Louis Raymond experiments in his own gardens like

a mad scientist, searching out plants that most people have

never seen before & figuring out how to make them perform.- The Boston Globe

…Louis Raymond ensures that trees can grow in Brooklyn…

or just about any other place where concrete consumes

the dirt and skyscrapers shield the sunshine.- USA Today


NEW Trips to Take!

Myrtle's easy when the conditions are right.


NEW Plants to Try!

Louis tries to capture the exact words to describe the fleeting but deep pleasures to be found in these Summer-into-Autumn incredibles.


New Gardening to Do!

Allergic to bees? You can still have an exciting garden, full of flowers and color and wildlife.


Plant Profiles

Lemon Bush



Here's the eucalyptus that is so lemony, actual lemons seem like weak tea.  With only the slightest touch, the leaves infuse the air even more pungently than those of lemon verbena.  (What it is with wannabe citrus?  They out-citrus citrus.)


The fragrant oil of lemon bush isn't just powerful enough to use in perfumes.  Ever light a citronella candle?  That's lemon-bush oil you're burning.  This is the eucalyptus with fragrance so sharp that mosquitoes detour around it.


I bought lemon bush just for the fragrance, but I'll also grow it for the pink fuzzy stems and the long leaves that catch every rain drop they can.




And because lemon bush loves to be pruned, pinched, and trained.  No surprise that the gawky first-year seedling in these pictures can become a dense bush: The common name isn't lemon sapling, lemon string-bean, or gangly lemon thing.  It's lemon bush, and a bushy one at that.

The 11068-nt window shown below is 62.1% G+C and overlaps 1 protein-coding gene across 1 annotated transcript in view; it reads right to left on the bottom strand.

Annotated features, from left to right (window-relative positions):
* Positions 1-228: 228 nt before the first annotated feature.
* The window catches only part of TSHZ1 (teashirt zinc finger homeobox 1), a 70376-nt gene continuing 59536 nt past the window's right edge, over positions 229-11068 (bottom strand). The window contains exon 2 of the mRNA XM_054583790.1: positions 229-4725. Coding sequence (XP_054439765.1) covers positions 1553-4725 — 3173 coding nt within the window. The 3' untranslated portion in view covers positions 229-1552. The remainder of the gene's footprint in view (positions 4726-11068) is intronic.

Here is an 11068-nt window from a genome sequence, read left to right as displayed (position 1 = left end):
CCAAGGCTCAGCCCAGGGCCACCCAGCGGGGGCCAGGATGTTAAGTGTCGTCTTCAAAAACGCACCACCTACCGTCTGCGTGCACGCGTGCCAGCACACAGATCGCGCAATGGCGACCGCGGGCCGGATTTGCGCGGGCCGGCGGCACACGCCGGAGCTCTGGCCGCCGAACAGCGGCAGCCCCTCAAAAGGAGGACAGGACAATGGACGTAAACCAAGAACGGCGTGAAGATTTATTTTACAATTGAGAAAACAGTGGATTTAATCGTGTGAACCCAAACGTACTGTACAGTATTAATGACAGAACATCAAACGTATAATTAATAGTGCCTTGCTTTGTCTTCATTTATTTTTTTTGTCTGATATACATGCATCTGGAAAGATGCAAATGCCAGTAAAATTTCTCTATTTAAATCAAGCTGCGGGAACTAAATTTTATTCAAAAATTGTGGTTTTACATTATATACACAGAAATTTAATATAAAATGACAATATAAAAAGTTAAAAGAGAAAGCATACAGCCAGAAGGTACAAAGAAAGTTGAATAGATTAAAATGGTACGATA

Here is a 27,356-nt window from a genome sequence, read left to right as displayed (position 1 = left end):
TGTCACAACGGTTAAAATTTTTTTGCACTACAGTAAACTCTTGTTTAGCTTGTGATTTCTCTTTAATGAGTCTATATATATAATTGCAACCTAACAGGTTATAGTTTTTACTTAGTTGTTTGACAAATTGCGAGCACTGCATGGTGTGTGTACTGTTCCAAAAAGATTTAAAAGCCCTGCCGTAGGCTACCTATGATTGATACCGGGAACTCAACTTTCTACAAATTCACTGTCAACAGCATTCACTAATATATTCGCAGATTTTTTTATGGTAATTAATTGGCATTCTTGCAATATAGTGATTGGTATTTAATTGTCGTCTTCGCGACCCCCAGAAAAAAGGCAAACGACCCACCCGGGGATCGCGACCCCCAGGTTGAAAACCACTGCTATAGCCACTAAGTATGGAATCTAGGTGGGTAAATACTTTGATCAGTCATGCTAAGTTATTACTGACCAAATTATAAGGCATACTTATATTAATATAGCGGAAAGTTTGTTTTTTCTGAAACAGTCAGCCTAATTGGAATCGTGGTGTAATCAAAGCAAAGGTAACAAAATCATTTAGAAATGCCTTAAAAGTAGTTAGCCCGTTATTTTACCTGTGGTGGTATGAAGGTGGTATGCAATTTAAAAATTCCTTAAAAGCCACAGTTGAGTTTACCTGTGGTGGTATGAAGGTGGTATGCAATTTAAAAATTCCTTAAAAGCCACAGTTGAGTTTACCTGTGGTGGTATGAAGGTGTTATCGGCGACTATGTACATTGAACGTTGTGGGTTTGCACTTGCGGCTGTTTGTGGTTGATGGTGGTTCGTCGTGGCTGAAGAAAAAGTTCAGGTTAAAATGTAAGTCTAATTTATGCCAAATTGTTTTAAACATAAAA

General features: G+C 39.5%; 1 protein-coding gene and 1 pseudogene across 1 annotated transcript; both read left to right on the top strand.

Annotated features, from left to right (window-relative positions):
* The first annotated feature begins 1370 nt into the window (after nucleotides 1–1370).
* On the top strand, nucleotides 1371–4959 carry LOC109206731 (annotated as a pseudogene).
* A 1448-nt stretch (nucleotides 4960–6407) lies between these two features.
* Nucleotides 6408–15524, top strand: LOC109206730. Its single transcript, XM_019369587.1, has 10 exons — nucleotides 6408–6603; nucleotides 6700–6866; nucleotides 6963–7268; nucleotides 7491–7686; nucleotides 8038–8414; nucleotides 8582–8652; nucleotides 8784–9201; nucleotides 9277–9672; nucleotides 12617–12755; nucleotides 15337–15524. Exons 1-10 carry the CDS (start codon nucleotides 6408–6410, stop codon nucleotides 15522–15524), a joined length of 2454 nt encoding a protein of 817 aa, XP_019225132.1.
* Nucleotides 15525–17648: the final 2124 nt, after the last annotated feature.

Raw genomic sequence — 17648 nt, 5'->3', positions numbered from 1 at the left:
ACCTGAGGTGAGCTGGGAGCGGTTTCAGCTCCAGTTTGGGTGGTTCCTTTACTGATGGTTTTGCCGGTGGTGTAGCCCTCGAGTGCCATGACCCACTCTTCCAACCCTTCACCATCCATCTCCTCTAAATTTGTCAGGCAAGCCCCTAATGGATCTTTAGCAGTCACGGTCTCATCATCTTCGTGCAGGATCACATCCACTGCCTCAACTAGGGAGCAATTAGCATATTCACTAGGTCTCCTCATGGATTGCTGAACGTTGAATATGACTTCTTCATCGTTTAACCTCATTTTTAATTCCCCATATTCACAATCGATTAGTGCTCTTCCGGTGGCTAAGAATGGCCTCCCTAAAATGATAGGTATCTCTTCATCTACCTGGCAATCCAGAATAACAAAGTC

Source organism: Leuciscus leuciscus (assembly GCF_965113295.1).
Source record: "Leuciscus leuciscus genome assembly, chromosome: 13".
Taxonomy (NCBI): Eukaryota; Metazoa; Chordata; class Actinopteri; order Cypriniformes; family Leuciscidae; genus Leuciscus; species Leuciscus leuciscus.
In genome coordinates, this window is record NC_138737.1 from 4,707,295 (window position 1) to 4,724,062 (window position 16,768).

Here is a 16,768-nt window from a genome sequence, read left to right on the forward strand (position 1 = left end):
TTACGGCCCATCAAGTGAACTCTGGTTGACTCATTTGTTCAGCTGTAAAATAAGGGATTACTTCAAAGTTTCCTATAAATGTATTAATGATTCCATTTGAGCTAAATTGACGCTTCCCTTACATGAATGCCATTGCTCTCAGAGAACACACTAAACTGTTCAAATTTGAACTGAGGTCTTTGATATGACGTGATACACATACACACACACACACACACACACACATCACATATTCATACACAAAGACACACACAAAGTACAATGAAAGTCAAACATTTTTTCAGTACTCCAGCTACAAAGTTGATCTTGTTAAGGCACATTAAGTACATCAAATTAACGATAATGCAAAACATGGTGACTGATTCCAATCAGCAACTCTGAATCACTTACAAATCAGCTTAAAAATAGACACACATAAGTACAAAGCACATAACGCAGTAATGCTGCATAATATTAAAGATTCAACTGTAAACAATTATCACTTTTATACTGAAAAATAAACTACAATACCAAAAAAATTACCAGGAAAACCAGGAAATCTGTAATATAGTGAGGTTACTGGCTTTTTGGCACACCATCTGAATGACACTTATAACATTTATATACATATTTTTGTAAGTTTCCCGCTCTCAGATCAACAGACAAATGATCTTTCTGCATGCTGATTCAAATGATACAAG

Better than a bush, though, is a bush-on-a-stick, a bush-with-a-trunk: a standard.  Yup, I've got the bug bad for anything that's sort-of-citrus, as well as for anything that can be trained into a standard.  A lemon-bush standard would be in great company; Here's another one in my collection. 


With a trunk that's, oh, three feet tall, the "bush" of lemon bush will be right at nose level.  Delicious!



Here's how to grow the ultimate in lemon-scented plants:


Latin Name

Corymbia citriodora, also Eucalyptus citriodora

Common Name

Lemon Bush, Lemon Eucalyptus


Myrtaceae, the Myrtle family.

What kind of plant is it?

Broad-leaved evergreen tree.


Zones 9 - 11


Vertical at all times unless pruned, usually with a narrow canopy as well.

Rate of Growth


Size in ten years

Growing free-range in ideal circumstances, Corymbia can put on six feet a year.  A tree a decade old, then, could potentially be the height of an East Coast shade tree, which would have, more likely than not, needed several decades to reach that height instead of just one.


Grown from seed as an annual, Corymbia can soar to five or six feet by September.


Extremely gawky and even scrawny as a fast-growing youngster, thickening with age.  Tall as an adult, showing many yards of notably vertical, straight, and white-barked trunk, with clusters of foliaged branches at the ends of high and otherwise bare limbs.  Distinctive and open. 

Grown for

its foliage:  As a youngster the plant has only juvenile foliage: bluish and narrow, quite sandpapery to the touch, up to six inches long, and reeking—truly, the word isn't too strong—of lemon.  Adult foliage, similar in size and shape but smooth, has a lemony reek as well, but by then the tree is often so tall that the foliage is high above reach.